Benefits and Risks to Using Cryogenic Chamber

The practice of cryotherapy (using cryogenic chamber) involves using very low temperatures to treat a variety of conditions from injuries to weight loss. There are several different ways that this type of therapy can be done. One common method is where a probe is inserted in the tissue of a specific area of the body. Then, the temperature of the probe is quickly lowered, which results in this area to become frozen. One other common cryotherapy is approach is where you use a “cryogenic chamber” or “cryo-spa,” where the temperature has been decreased through the use of refrigerated air in combination with liquid nitrogen. The patient then removes their clothes and steps inside of the chamber, wearing as little as possible. They stand around for a few minutes and then emerge.

Using Cryogenic Chambers

How does cryotherapy work? Cryotherapy makes you extremely cold. That is, it makes you so cold that your nerve endings are numbed, tissue is frozen at the cellular level, and cells are destroyed. You are so cold that you have convinced your body that it’s dying. While this may sound awful, the truth is that the results are often very clear pain relief and health benefits.
  1. Health benefits You’ve been told, probably most of your life, that the effects of the cold can be detrimental to your body. However, the precise application/timing of cryotherapy can produce several health benefits that you can put to great use. Of course, as with any other method of treatment, you are going to want to speak with your physician before using cryotherapy for your condition. If your physician agrees that this type of treatment is appropriate for you, you can expect to go through the following:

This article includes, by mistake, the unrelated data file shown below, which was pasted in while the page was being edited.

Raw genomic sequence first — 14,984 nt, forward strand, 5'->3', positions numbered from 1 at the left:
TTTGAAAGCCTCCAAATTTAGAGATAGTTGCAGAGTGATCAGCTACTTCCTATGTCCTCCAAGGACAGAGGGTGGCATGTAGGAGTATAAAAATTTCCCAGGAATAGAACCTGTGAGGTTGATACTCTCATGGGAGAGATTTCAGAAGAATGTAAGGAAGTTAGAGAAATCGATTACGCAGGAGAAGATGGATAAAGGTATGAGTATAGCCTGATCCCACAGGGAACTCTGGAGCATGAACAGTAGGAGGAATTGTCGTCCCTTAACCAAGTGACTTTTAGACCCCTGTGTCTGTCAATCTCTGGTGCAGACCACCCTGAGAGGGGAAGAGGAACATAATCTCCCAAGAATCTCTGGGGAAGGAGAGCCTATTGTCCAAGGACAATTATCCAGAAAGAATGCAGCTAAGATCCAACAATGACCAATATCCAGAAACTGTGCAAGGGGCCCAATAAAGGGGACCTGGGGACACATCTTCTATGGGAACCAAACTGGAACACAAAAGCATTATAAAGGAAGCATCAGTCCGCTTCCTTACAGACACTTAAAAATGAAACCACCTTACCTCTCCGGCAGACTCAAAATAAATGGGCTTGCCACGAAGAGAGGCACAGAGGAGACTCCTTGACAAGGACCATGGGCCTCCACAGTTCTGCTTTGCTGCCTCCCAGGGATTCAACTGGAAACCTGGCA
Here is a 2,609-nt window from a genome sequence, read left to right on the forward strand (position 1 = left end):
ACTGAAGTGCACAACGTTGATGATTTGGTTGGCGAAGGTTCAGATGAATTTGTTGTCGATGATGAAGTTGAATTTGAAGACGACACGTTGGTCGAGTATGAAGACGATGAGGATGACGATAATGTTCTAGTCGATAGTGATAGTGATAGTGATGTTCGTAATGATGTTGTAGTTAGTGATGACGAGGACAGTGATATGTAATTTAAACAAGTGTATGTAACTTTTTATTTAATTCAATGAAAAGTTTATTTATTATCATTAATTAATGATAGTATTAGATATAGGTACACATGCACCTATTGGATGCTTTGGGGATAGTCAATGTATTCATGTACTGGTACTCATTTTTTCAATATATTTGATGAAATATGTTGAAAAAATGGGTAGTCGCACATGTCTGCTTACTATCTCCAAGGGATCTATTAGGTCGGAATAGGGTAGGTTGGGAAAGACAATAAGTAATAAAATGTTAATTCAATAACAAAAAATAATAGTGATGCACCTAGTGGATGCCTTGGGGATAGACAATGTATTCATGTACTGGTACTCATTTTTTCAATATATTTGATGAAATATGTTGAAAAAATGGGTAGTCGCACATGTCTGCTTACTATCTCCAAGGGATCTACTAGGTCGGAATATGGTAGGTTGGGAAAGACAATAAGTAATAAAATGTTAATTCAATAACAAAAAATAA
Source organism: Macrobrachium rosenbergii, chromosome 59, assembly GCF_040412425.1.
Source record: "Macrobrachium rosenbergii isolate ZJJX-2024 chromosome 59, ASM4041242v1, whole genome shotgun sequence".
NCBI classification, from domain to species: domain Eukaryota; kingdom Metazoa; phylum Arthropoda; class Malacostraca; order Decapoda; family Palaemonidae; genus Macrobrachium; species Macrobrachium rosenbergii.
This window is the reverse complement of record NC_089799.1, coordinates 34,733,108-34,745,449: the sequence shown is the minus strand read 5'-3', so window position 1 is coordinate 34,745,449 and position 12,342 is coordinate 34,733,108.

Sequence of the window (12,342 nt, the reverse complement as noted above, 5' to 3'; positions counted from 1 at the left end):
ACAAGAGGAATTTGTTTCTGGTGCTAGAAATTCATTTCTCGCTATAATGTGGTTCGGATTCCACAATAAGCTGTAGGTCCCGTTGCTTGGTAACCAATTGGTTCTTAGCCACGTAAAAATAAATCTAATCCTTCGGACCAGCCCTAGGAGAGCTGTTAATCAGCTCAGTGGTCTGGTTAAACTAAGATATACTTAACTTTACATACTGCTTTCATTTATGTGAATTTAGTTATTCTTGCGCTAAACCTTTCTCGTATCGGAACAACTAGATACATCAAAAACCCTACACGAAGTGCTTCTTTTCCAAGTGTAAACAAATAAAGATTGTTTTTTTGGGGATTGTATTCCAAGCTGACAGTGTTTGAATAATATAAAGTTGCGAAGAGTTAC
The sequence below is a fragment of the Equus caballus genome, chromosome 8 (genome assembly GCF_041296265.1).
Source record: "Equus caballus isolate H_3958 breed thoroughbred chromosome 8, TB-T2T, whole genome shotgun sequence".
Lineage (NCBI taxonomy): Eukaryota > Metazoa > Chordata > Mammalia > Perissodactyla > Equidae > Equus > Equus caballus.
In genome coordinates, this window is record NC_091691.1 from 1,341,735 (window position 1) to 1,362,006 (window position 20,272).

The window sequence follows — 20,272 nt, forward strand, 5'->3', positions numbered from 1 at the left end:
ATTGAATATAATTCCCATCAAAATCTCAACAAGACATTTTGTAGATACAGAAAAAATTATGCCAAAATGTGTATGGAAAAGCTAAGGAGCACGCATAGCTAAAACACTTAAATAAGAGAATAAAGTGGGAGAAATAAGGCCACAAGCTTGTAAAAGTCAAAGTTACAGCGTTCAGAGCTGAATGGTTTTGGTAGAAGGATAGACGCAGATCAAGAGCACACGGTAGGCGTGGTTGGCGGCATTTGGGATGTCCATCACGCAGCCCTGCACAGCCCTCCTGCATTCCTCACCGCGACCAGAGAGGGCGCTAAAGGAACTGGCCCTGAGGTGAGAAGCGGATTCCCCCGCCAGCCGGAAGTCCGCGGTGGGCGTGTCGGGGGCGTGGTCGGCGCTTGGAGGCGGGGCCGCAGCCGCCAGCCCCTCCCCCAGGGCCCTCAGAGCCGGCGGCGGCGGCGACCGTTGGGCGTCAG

2. Relief from pain When it comes to nerve pain, it is typically quite intense, and can often be resistant to other techniques often used for pain relief. However, a cryotherapy probe can be used to freeze a nerve, making it numb. Of course, cryotherapy probes are most effective for conditions that stem from a single nerve ending. This typically indicates benign growths in the nerve, or neuromas, or entrapment of the nerve. Whole-body cryotherapy is best for easing the pain and discomfort of arthritis. While the cold is not exactly precise enough to freeze a single nerve, it can relieve the pain that is a result of inflammation. This is what appeals to athletes who want to relieve the soreness of their muscles/joints that typically set in, especially after a hard practice. The vasoconstrictive properties that are the result of the colder temperatures have been proven to last for some time, which is the reason why ice packs are typically used for relief of inflammation. Plus, whole-body cryotherapy is much more comfortable than an ice bath.
  3. Prevention/treatment of some cancers Did you know that cryotherapy is effective for freezing cells, even cancer cells, which kills them? While this form of treatment has typically been used for cancers such as skin or cervical, and some precancerous conditions, cryotherapy can also be used to treat other conditions such as prostate, kidney, and lung cancers. When a physician is using cryotherapy to treat precancerous/cancerous conditions, they place cryotherapy probes when the site is deep in the body. However, if the area that is affected by the cancer is more accessible, such as on the skin, the physician may use a cotton swab to apply liquid nitrogen. No matter what application is used, the results end up being the same; the area is frozen and the cancerous cells are killed. Of course, as with any other condition, some individuals may need multiple treatments for the cryotherapy to be completely effective.